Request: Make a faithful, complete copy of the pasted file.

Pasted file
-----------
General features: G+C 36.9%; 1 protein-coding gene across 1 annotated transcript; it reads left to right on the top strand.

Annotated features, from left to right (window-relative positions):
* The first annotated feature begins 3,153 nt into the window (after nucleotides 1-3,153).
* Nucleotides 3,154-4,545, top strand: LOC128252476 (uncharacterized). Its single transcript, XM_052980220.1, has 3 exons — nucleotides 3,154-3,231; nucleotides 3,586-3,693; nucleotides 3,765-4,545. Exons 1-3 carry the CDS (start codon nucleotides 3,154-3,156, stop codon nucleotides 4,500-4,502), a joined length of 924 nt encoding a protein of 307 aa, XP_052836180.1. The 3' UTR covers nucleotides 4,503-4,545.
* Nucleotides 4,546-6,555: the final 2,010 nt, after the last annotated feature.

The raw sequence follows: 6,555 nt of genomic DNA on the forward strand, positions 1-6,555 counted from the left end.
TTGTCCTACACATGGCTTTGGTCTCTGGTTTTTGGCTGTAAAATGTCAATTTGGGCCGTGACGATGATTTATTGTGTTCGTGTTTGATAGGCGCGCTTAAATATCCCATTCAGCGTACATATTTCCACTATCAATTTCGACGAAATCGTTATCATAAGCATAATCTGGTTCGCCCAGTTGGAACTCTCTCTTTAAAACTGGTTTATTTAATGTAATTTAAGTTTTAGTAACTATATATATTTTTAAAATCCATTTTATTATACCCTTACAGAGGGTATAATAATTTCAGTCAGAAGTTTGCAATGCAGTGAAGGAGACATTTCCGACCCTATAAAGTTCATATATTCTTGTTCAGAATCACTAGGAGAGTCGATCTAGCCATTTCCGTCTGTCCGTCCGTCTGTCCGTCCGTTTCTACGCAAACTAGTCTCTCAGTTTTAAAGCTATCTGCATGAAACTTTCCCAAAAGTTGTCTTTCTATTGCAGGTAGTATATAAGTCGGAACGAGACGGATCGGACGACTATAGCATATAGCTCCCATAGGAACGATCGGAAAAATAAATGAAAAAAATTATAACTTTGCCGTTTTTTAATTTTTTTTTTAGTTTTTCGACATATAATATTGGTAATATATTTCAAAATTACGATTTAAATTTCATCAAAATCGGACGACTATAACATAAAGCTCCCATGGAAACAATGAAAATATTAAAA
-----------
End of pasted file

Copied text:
General features: G+C 36.9%; 1 protein-coding gene across 1 annotated transcript; it reads left to right on the top strand.

Annotated features, from left to right (window-relative positions):
* The first annotated feature begins 3,153 nt into the window (after nucleotides 1-3,153).
* Nucleotides 3,154-4,545, top strand: LOC128252476 (uncharacterized). Its single transcript, XM_052980220.1, has 3 exons — nucleotides 3,154-3,231; nucleotides 3,586-3,693; nucleotides 3,765-4,545. Exons 1-3 carry the CDS (start codon nucleotides 3,154-3,156, stop codon nucleotides 4,500-4,502), a joined length of 924 nt encoding a protein of 307 aa, XP_052836180.1. The 3' UTR covers nucleotides 4,503-4,545.
* Nucleotides 4,546-6,555: the final 2,010 nt, after the last annotated feature.

The raw sequence follows: 6,555 nt of genomic DNA on the forward strand, positions 1-6,555 counted from the left end.
TTGTCCTACACATGGCTTTGGTCTCTGGTTTTTGGCTGTAAAATGTCAATTTGGGCCGTGACGATGATTTATTGTGTTCGTGTTTGATAGGCGCGCTTAAATATCCCATTCAGCGTACATATTTCCACTATCAATTTCGACGAAATCGTTATCATAAGCATAATCTGGTTCGCCCAGTTGGAACTCTCTCTTTAAAACTGGTTTATTTAATGTAATTTAAGTTTTAGTAACTATATATATTTTTAAAATCCATTTTATTATACCCTTACAGAGGGTATAATAATTTCAGTCAGAAGTTTGCAATGCAGTGAAGGAGACATTTCCGACCCTATAAAGTTCATATATTCTTGTTCAGAATCACTAGGAGAGTCGATCTAGCCATTTCCGTCTGTCCGTCCGTCTGTCCGTCCGTTTCTACGCAAACTAGTCTCTCAGTTTTAAAGCTATCTGCATGAAACTTTCCCAAAAGTTGTCTTTCTATTGCAGGTAGTATATAAGTCGGAACGAGACGGATCGGACGACTATAGCATATAGCTCCCATAGGAACGATCGGAAAAATAAATGAAAAAAATTATAACTTTGCCGTTTTTTAATTTTTTTTTTAGTTTTTCGACATATAATATTGGTAATATATTTCAAAATTACGATTTAAATTTCATCAAAATCGGACGACTATAACATAAAGCTCCCATGGAAACAATGAAAATATTAAAA